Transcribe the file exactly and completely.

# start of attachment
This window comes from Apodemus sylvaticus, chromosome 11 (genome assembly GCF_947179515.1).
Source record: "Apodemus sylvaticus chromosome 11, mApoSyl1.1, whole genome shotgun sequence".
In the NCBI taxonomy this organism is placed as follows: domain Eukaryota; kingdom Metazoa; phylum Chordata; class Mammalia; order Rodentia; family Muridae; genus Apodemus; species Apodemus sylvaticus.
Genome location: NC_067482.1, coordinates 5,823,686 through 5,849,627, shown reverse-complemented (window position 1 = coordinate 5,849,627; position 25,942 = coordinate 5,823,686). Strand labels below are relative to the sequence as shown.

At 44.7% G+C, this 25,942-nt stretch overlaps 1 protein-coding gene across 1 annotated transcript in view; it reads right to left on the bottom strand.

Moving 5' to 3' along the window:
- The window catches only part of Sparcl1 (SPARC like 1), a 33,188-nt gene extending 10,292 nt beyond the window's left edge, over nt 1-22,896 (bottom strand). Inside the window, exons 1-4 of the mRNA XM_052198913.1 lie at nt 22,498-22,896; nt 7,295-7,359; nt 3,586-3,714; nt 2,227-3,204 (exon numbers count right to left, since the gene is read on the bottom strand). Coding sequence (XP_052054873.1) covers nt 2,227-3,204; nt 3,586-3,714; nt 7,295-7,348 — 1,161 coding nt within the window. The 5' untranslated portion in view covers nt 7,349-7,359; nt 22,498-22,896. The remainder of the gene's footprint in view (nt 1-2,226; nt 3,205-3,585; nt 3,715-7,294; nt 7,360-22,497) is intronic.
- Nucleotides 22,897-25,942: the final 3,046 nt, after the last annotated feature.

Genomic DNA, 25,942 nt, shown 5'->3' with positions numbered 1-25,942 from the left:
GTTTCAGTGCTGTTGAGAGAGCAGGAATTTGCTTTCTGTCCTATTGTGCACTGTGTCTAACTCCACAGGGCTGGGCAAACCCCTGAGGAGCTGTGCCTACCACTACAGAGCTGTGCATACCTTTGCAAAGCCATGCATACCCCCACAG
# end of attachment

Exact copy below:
This window comes from Apodemus sylvaticus, chromosome 11 (genome assembly GCF_947179515.1).
Source record: "Apodemus sylvaticus chromosome 11, mApoSyl1.1, whole genome shotgun sequence".
In the NCBI taxonomy this organism is placed as follows: domain Eukaryota; kingdom Metazoa; phylum Chordata; class Mammalia; order Rodentia; family Muridae; genus Apodemus; species Apodemus sylvaticus.
Genome location: NC_067482.1, coordinates 5,823,686 through 5,849,627, shown reverse-complemented (window position 1 = coordinate 5,849,627; position 25,942 = coordinate 5,823,686). Strand labels below are relative to the sequence as shown.

At 44.7% G+C, this 25,942-nt stretch overlaps 1 protein-coding gene across 1 annotated transcript in view; it reads right to left on the bottom strand.

Moving 5' to 3' along the window:
- The window catches only part of Sparcl1 (SPARC like 1), a 33,188-nt gene extending 10,292 nt beyond the window's left edge, over nt 1-22,896 (bottom strand). Inside the window, exons 1-4 of the mRNA XM_052198913.1 lie at nt 22,498-22,896; nt 7,295-7,359; nt 3,586-3,714; nt 2,227-3,204 (exon numbers count right to left, since the gene is read on the bottom strand). Coding sequence (XP_052054873.1) covers nt 2,227-3,204; nt 3,586-3,714; nt 7,295-7,348 — 1,161 coding nt within the window. The 5' untranslated portion in view covers nt 7,349-7,359; nt 22,498-22,896. The remainder of the gene's footprint in view (nt 1-2,226; nt 3,205-3,585; nt 3,715-7,294; nt 7,360-22,497) is intronic.
- Nucleotides 22,897-25,942: the final 3,046 nt, after the last annotated feature.

Genomic DNA, 25,942 nt, shown 5'->3' with positions numbered 1-25,942 from the left:
GTTTCAGTGCTGTTGAGAGAGCAGGAATTTGCTTTCTGTCCTATTGTGCACTGTGTCTAACTCCACAGGGCTGGGCAAACCCCTGAGGAGCTGTGCCTACCACTACAGAGCTGTGCATACCTTTGCAAAGCCATGCATACCCCCACAG